Proclaiming the Gospel to the Indians and the Metis.Raymond J. A. Huel, Proclaiming the Gospel to the Indians and the Metis Metis (mē`tĭs), in astronomy, one of the 39 known moons, or natural satellites, of Jupiter.
goddess of caution and discretion. [Rom. Myth.: Wheeler, 242]
See : Prudence . Edmonton, University of Alberta Press The University of Alberta Press (UAP) is a publishing house and a division of the University of Alberta that engages in academic publishing. Overview
UAP is situated in Ring House 2 on the University of Alberta campus, located in Edmonton, Alberta, and publishes an and Western Canadian Publishers, 1996, pp. 387, illus.
This publication, Proclaiming the Gospel to the Indians and the Metis, by Raymond J. A. Huel, is the third volume in the Western Oblate ob·late 1
1. Having the shape of a spheroid generated by rotating an ellipse about its shorter axis.
2. History Project that fostered the study of the Missionary Oblates of Mary Immaculate The Missionary Oblates of Mary Immaculate (OMI) is a religious order of the Roman Catholic Church founded on January 25, 1816 by Saint Eugene de Mazenod, a French priest from Marseille. It was first recognized by Pope Leo XII on February 17, 1826. in Western and Northern Canada Northern Canada is the vast northernmost region of Canada variously defined by geography and politics. Definitions and usage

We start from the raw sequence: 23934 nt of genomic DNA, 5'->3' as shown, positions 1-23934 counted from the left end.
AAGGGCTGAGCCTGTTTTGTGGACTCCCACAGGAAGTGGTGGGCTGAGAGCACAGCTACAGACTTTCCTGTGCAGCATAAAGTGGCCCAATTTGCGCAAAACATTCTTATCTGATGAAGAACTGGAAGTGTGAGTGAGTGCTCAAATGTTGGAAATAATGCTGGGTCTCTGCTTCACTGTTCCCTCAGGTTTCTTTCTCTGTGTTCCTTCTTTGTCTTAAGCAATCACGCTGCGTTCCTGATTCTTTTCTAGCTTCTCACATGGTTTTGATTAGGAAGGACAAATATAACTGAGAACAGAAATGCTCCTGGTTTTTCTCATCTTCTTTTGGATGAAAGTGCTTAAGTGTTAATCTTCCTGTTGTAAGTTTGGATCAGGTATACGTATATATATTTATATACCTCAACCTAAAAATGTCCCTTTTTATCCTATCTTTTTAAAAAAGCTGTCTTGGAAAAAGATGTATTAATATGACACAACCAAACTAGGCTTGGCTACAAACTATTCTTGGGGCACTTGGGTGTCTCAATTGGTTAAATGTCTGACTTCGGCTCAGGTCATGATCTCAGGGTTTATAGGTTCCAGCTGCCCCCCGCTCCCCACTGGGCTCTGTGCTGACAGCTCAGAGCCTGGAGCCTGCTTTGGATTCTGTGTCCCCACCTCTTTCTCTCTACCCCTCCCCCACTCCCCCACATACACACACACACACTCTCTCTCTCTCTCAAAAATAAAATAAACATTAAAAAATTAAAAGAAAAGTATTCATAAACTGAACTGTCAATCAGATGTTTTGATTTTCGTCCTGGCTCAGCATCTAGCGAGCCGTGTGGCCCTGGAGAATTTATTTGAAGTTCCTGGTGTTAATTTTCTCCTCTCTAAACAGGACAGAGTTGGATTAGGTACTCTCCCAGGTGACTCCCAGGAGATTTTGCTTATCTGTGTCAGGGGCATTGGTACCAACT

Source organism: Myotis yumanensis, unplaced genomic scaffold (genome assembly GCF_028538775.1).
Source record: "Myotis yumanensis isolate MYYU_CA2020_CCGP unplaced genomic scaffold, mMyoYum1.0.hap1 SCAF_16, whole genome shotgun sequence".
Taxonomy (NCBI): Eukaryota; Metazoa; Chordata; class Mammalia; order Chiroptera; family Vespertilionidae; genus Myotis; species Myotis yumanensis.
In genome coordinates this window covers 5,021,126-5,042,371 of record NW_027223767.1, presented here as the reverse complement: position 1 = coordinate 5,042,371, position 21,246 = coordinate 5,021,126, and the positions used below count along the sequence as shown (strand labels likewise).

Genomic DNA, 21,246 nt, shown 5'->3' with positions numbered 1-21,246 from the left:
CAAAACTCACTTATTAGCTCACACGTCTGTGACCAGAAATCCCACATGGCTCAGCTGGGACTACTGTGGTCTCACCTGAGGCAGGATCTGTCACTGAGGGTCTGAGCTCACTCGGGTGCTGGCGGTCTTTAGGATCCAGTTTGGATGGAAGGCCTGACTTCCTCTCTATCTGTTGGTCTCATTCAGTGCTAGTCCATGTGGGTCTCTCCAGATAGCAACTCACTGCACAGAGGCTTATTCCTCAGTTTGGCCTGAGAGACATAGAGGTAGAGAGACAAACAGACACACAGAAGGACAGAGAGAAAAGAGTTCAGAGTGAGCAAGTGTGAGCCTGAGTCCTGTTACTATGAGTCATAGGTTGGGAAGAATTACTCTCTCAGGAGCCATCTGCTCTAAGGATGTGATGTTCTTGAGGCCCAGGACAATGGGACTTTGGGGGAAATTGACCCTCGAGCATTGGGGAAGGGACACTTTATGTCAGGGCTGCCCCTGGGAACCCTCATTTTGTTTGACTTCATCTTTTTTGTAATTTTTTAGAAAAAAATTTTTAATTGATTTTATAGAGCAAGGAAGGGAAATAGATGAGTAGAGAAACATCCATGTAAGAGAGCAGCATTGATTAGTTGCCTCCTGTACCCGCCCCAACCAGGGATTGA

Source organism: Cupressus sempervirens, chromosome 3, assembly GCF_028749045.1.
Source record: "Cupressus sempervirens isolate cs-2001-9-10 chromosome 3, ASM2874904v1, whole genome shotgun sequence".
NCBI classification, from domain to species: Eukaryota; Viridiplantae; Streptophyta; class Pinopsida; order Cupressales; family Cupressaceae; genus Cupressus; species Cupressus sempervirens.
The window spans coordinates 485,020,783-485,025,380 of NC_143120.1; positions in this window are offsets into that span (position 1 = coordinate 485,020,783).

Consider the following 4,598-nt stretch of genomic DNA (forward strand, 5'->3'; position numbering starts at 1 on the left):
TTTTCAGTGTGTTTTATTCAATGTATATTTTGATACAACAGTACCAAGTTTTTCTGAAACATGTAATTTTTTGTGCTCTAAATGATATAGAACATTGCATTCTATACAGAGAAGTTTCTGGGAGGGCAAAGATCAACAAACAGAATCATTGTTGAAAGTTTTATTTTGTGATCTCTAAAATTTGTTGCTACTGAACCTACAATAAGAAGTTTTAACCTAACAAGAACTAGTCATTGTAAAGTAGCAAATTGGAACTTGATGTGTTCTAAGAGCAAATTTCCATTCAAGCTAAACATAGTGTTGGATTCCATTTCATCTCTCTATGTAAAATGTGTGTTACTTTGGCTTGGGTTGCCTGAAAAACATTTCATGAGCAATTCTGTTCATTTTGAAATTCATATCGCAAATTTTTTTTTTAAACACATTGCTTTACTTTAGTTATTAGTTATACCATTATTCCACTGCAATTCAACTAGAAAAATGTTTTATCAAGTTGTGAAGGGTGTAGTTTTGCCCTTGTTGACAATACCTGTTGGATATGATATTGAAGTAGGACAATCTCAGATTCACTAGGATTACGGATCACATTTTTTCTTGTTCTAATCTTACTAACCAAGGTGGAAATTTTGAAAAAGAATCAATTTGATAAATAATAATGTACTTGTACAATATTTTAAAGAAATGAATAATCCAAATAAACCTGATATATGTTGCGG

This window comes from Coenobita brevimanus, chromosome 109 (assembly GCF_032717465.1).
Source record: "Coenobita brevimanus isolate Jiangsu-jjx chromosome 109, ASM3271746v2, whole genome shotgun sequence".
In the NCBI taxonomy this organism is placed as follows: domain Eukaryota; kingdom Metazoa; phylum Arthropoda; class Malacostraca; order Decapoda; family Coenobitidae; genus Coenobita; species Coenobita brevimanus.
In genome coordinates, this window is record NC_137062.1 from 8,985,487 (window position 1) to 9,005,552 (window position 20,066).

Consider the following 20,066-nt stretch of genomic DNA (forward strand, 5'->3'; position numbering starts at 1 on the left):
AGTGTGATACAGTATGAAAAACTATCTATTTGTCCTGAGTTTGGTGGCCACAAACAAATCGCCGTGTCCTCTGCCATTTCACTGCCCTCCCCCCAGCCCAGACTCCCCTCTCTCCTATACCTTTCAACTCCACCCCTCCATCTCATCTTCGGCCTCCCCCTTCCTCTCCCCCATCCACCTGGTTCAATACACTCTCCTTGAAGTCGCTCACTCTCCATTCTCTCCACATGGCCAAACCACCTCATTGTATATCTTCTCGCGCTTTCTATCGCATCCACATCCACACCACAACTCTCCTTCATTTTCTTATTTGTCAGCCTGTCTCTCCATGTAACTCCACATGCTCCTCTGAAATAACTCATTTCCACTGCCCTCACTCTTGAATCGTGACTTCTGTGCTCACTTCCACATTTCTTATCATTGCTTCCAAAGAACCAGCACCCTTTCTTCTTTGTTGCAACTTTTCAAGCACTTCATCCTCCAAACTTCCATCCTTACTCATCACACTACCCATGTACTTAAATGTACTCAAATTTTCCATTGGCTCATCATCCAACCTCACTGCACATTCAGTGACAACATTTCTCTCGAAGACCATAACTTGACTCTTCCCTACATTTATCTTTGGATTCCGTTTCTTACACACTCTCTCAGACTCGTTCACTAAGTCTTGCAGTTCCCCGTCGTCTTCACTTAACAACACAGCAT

Also referred to as the Canadian North or (locally) as the North . Huel, a professor in the Department of History at the University of Lethbridge, has served as general editor of the Project and has demonstrated expertise in his scholarly writing Scholarly writing is the genre of writing used in colleges and universities by students and professors to report and share knowledge. Characteristics
It consists of certain conventions that can vary between disciplines, but always involves:
Western Canada, commonly referred to as the West . While recognizing the varied and complex activities engaged in by the ablates, Huel, in this particular study, focuses on their missionary work among the Indians and the Metis More specifically, he concentrates on their efforts only in Manitoba, Saskatchewan and Alberta, from 1845 to 1945, with the expressed hope that historians will provide more studies related to the Oblate experience in British Columbia and among the Inuit people of the North.
Recounting the origins and progression of the Order in France, established under Charles-Joseph-Eugene de Mazenod Saint Eugene de Mazenod (August 1 1782-May 21 1861) commonly known as Eugene de Mazenod, was a French Catholic clergyman, canonised by Pope John Paul II in 1995. Biography in 1826, Huel outlines the stipulated qualifications for missionary priests and the instruction relevant to foreign missions. In the opinion of Bishop Joseph-Norbert Provencher, such an Order was required to expand the missionary thrust he envisioned for the Vicariate Apostolic of Hudson's Bay and James Bay.